ERT Moves to Next Phase in Europe's 'Double Revolution'
The European Roundtable of Industrialists (ERT), representing the largest transnational corporations in Europe, continues to book disturbing successes in its strive for a sweeping neoliberal restructuring of European societies. Using its privileged access to the European Commission as well as national governments, the ERT is working hard on the next steps in what Roundtable-member Baron Daniel Janssen recently described as a 'double revolution'. According to Janssen, CEO of chemical giant Solvay, this revolution consists of "reducing the power of the state and of the public sector in general through privatisation and deregulation" and "transferring many of the nation-states' powers to a more modern and internationally minded structure at European level." 
ERT: helping out with the 'Jobs Summit'
he latest example of the ERT working in tandem with EU decision makers is the EU's 'Jobs Summit' in Lisbon (23-24 March 2000), which resulted in an EU action plan for speeding up privatisation and pushing through `urgent structural reforms` of labour markets, social security systems, etc, in order to create an 'innovative' entrepreneurial culture that can compete against the United States. "The European Round Table of Industrialists and our Competitiveness Working Group were very much involved in the preparation of the Summit," Janssen, who chaired this working group, explained.  In Lisbon, Portuguese trade unions brought together more than 50,000 demonstrators in front of the summit building. Their protests against job cuts and growing social insecurity, predictable side-effects of the EU-promoted policies, were in vain. The EU governments promised 20 million new jobs before the year 2010, but despite most governments being led by centre-left parties, the policies proposed to reach this goal come straight from the neoliberal textbook. According to Daniel Janssen, "the political leaders of Europe have made a clear analysis of the issues, several good recommendations, and a program of action. They must now implement them, speedily and effectively."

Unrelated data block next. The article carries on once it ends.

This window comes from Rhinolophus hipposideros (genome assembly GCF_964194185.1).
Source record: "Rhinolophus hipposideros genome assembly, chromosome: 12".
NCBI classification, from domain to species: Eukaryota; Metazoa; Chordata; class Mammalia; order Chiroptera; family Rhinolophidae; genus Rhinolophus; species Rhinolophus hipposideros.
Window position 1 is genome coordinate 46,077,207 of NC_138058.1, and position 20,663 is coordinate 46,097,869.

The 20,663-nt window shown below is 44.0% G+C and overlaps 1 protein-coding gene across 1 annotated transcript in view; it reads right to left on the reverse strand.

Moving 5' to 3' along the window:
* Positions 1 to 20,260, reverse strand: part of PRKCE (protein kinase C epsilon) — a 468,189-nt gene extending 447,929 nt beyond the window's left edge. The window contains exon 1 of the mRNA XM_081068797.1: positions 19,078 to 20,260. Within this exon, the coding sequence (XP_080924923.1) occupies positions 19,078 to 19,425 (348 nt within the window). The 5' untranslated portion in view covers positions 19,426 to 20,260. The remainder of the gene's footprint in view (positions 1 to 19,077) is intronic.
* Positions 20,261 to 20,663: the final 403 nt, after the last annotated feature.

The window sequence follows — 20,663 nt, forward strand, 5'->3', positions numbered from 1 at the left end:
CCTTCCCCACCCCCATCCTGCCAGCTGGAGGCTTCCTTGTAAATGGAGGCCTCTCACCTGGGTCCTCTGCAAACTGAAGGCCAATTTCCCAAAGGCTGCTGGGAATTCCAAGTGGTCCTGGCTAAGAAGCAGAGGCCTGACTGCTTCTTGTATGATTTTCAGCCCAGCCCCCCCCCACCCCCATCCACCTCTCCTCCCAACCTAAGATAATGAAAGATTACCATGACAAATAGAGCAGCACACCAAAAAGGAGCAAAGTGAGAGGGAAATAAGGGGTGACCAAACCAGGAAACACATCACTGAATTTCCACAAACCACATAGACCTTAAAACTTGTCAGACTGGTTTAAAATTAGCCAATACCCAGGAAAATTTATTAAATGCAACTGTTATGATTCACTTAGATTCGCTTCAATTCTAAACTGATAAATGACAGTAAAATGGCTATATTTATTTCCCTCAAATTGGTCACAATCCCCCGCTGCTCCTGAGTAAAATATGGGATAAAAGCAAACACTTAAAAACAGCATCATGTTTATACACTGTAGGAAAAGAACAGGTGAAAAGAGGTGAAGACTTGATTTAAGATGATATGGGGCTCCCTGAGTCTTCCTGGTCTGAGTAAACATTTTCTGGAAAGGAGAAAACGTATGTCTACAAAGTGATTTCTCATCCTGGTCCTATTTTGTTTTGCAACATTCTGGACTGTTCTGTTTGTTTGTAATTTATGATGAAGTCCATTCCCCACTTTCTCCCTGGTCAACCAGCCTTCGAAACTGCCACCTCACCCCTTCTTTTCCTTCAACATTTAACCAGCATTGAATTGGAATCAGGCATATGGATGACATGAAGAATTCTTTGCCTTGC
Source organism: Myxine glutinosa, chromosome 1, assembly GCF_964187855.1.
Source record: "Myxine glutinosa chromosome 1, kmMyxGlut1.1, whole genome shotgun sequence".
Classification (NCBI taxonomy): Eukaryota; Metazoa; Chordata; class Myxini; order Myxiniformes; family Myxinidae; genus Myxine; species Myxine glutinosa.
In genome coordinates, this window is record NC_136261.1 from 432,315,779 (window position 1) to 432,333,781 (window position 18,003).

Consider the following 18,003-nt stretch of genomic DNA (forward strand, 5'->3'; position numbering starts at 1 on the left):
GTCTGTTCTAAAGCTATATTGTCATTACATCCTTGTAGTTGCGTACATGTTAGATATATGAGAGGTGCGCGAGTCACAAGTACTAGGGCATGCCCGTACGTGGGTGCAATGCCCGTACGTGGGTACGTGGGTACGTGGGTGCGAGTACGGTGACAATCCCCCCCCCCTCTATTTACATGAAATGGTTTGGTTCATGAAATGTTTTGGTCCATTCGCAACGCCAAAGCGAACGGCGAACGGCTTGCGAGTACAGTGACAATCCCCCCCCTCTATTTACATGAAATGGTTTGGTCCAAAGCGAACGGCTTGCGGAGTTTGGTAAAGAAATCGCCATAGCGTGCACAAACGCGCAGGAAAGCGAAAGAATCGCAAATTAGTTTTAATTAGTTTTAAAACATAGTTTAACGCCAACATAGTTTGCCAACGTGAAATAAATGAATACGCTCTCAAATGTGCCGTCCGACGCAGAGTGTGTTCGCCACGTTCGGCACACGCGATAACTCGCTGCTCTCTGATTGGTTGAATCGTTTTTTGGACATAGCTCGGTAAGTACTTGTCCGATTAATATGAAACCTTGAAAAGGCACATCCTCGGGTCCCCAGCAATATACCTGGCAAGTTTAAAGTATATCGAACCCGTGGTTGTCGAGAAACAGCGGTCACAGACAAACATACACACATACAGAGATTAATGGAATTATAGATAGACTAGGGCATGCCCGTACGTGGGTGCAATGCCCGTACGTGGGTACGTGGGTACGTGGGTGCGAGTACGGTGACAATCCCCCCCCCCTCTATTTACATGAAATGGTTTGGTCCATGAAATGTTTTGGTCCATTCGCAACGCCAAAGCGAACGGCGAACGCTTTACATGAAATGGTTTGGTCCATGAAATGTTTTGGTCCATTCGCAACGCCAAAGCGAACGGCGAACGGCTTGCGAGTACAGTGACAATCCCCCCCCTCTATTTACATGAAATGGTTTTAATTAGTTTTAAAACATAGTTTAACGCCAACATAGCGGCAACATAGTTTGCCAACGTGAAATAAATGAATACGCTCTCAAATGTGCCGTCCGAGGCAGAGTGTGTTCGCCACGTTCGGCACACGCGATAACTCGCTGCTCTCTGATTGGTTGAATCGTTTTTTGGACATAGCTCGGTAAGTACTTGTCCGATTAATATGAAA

In Lisbon, EU Commission President Prodi explains, "The Union set itself a new strategic goal for the next decade- to become the most competitive and dynamic knowledge-based economy in the world."  The Lisbon Summit showed more clearly than ever that the EU has fully embraced the ERT's vision of international competitiveness being the primary purpose of policy-making. The EU summit defined benchmarking as one of the main tools to increase competitiveness. Benchmarking, a concept which has been promoted by the ERT since the mid-nineties , means quantifying and comparing the impacts of virtually all public policies on business competitiveness, thereby reducing policy-making to a technical matter. "The idea of a benchmarking system is to simplify the coordination of policies," Portuguese Prime Minister Guterres said.  "If we have clear strategies, quantified and verifiable objectives, I think the markets will respond in a much more coherent way," he explained.  A concrete example is the "EU innovation league" published by the European Commission in August, which ranks EU member states according to their business-friendliness.  Similar 'leagues' are being prepared to compare state subsidies and other controversial areas.
The Lisbon summit agreed on accelerated privatisation of electricity, gas, rail, post and other sectors of society, clearly an ERT dream scenario.  Despite some hesitation, such as from the French government, the pensions systems are also identified as candidates for privatisation. This is entirely in line with the demands presented in an ERT report published a few months before the EU summit. The ERT report describes the current public pension systems as a "time bomb threatening Europe's competitiveness." 
The secret behind the ERT's success in making government adopt its policy proposals is the combined economic power of its member corporations and the established political access of the ERT industrialists. Its working relations with the European Commission are particularly fruitful. Baron Daniel Janssen describes the EC as, "extremely open to the business community? When businessmen like me face an issue that needs political input, we have access to excellent Commissioners such as Monti for competition, Lamy for world trade, and Liikanen for electronic commerce and industry."
1. Baron Daniel Janssen in his speech to the Trilateral Commission's annual meeting in April 2000 in Tokyo, "The Pace of Economic Change in Europe". The Trilateral Commission is an influential neoliberal policy network of industrialists, politicians and academics from North America, Europe and Japan. Janssen's' speech can be found at the Trilateral Commission website: http://www.trilateral.org | Back to Text |
2. Janssen explained the Trilateralists how 'competitiveness' has become the favourite buzzword of government leaders in Europe, "You only have to look at the agenda of the European Summit in Lisbon in March." Baron Daniel Janssen in his speech to the Trilateral Commission, April 2000 in Tokyo, "The Pace of Economic Change in Europe." | Back to Text |
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